Thursday, March 29, 2018

Review of Broken Nose Theatre's Kingdom.

Once upon a time I went to a show and it was called Kingdom. It was by Michael Allen Harris and it was directed by Kanomé Jones. It was about a family who lived near Disney World and their entire home was devoted to Disney. But their lives were not always full of magic and wonder. They struggle with homophobia, racism, complicated relationships, violence, illness, and alcoholism. But this show isn't sad all the way through. It is heartwarming, funny, and clever. It has a lot of back and forth banter in it which shows you the relationships between the people. It is about devotion, family, and how magic can be translated into real life. I think this show has some very sincere and powerful performances and I was really drawn into the story.

I thought the family relationships were really complex but based in affection. All they want is the best for each other, but they are not all good at accepting help when they need it. The heads of the family are the fathers, Henry (Watson Swift) and Arthur (Christopher McMorris). Henry has cancer, and Arthur wants to get married now that it is legal. But Henry isn't so keen on that. Alexander (Michael Mejia-Beal) is Arthur's biological son, but was raised by both his fathers. He dated Malik (Byron Coolie) since college, but then they broke up because Malik was afraid he'd lose his position on his NFL team if he came out. Phaedra (Regina Whitehead "RjW" Mays) was Alexander's cousin and they were very close and they helped each other out a lot. She is in a relationship with a woman whose husband is in jail. And she has been to jail herself and her daughter doesn't want her around her granddaughter because she doesn't trust her. Something that is really sad about this play is watching how these characters who love each other shut each other out. Like how Henry and Arthur don't agree on if they should get married or not and when Alexander starts drinking Phaedra is trying to help him but he refuses to take any help. They have some very emotional scenes together where it is clear that Phaedra is really concerned for Alexander's well-being, but he just won't listen and doesn't seem to care. These are some of the saddest scenes in the play. There are glimpses of things that might change, but a lot of times they are foiled.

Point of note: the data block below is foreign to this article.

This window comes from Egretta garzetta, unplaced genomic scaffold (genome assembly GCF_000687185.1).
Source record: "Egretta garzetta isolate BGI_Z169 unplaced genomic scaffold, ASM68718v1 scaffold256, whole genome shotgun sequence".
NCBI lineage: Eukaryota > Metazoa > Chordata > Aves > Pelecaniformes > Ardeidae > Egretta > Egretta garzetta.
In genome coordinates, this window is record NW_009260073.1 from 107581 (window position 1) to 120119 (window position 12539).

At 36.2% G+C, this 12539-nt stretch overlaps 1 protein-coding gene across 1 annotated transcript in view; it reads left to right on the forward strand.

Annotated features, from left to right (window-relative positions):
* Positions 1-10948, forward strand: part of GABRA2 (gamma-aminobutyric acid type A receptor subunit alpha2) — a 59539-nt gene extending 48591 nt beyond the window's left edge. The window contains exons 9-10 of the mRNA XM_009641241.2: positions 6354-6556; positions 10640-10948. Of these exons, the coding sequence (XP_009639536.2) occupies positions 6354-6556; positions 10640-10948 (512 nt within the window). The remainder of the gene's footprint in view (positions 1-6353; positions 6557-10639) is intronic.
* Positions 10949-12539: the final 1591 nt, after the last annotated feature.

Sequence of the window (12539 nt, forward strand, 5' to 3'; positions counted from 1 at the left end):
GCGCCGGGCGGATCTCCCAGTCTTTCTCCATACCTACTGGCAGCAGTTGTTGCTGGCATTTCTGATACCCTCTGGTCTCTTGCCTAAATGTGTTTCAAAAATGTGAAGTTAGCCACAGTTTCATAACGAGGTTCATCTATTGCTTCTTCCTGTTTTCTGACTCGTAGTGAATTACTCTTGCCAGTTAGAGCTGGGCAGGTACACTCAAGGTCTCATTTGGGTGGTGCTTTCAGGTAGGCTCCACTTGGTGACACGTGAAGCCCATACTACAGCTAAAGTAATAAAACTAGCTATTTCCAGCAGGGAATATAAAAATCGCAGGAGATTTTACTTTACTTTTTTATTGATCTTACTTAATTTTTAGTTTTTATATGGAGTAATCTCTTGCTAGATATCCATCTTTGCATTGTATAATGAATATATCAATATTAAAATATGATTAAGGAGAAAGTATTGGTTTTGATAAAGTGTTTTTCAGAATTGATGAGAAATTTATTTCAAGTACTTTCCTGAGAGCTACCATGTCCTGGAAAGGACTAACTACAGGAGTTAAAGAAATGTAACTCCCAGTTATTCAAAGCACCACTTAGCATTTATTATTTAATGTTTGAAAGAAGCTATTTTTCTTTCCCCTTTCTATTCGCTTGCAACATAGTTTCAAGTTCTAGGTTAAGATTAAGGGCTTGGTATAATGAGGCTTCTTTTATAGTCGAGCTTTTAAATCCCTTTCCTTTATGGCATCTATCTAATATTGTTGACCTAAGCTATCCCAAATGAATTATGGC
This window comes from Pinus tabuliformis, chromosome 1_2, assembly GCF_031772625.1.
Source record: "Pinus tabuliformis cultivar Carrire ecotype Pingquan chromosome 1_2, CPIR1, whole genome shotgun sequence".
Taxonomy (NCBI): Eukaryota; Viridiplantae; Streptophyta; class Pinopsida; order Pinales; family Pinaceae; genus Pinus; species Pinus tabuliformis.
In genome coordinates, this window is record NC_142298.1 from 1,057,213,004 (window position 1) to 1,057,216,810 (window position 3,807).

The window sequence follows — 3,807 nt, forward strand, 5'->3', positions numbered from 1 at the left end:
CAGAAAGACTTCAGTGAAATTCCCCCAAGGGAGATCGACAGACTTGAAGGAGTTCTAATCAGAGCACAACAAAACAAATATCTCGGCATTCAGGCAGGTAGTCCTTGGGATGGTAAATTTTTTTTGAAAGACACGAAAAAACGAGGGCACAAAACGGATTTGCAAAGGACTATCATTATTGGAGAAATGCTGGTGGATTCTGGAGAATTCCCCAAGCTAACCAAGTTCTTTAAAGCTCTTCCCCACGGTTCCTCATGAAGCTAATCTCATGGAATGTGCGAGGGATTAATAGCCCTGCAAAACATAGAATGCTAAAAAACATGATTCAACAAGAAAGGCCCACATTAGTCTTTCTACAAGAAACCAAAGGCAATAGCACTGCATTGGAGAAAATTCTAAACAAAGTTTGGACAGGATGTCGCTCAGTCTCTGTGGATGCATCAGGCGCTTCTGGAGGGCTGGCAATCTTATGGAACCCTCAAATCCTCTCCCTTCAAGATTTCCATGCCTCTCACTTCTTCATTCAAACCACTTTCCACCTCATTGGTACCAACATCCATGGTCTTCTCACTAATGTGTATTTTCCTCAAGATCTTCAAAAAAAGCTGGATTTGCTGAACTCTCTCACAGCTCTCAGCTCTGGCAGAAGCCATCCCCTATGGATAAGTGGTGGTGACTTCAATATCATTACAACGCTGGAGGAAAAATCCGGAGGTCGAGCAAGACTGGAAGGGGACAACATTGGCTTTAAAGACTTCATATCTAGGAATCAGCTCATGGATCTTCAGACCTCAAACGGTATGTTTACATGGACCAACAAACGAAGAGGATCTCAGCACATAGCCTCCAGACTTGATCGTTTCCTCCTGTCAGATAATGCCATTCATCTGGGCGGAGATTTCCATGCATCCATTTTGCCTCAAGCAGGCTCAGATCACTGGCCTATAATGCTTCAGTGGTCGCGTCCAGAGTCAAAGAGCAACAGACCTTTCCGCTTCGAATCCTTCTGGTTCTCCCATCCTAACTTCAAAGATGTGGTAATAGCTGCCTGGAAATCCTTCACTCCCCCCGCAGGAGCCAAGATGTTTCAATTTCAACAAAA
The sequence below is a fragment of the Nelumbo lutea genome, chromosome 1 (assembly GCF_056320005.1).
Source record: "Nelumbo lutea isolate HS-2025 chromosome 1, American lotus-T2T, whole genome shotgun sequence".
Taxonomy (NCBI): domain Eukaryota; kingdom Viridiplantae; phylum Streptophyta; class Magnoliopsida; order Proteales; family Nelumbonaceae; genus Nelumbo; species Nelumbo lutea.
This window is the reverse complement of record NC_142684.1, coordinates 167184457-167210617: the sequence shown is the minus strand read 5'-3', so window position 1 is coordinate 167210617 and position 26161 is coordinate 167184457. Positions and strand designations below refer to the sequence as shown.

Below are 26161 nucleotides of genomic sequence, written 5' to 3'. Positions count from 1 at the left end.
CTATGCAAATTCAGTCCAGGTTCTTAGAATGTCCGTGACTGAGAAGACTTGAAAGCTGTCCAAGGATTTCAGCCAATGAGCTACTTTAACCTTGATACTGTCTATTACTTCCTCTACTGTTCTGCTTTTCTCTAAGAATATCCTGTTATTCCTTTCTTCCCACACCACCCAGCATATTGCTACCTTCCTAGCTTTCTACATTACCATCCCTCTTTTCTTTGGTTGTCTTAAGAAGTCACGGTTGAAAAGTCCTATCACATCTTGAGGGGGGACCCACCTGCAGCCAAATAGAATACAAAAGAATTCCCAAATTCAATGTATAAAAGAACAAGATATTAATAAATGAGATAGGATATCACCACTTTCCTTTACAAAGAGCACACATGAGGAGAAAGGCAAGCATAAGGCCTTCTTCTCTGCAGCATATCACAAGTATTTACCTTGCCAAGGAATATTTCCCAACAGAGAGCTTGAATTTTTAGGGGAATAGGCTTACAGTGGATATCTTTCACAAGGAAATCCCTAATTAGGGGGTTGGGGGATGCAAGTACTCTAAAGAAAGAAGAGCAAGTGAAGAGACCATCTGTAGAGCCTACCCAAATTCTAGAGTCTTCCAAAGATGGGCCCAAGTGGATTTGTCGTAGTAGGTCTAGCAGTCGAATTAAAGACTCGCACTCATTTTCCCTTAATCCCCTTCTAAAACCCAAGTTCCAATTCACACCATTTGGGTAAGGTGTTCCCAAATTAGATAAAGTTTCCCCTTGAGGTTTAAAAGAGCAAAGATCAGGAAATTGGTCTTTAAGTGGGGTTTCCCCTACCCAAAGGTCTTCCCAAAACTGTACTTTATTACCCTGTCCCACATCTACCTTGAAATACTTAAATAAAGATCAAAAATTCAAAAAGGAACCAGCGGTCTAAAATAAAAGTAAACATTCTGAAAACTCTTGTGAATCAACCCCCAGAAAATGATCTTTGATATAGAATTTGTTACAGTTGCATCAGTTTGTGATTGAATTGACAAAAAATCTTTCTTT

Something I found very interesting was how all the family had names of kings or queens who had stories told about them that were larger than life. And Malik's name literally means king. I think it is using the power of naming hopefully, as if it were magic. It is looking at a child and saying, if I name him Alexander, maybe he'll be Great. But then you see all these people with namesakes who were powerful but they are powerless over many of the events in their lives. Henry has no power over cancer. Alexander seems to feel powerless over alcohol. Phaedra can't change her past. Malik can't change the way he feels. You compare all these people in your head to mythologized Kings and Queens and it makes you think about the differences between fairy tales and reality. They live so close to this world full of magic, but their proximity to Disney isn't going to save them from their real life. But even though their lives aren't perfect, it doesn't mean they can't have their happy ending.

Some houses have pictures of Jesus everywhere, but their house has shrines for Mickey Mouse everywhere you turn. It is a religious experience for them it seems, and Disney World is like their paradise. Henry and Arthur like how at Disney World the characters and employees treat everyone like worthwhile human beings and with respect. They feel happy there and can enjoy themselves without the pain of the real world. So even if the proximity doesn't change their lives, being there makes their lives more livable. Phaedra also has a religious Disney experience by talking to Mufasa from the Lion King while she is high. She just started talking to him about how great her weed was, like they were old friends. And she also realizes that she can take more control of her own life. So even though Disney is this magical unrealistic thing, it actually does help her get her act together.

I have a paragraph where I talk about my favorite scene between Malik and Alexander, but it is a little spoiler-y so you can check it out here.

People who would like this show are people who like complex family relationships, the contrast between fairy tales and reality, and talking to Mufasa about weed. I think that people should definitely go see this show. It is a beautiful story with compelling characters. You feel like you are in every scene with them and like you are part of their family.

Photos: Devon Green

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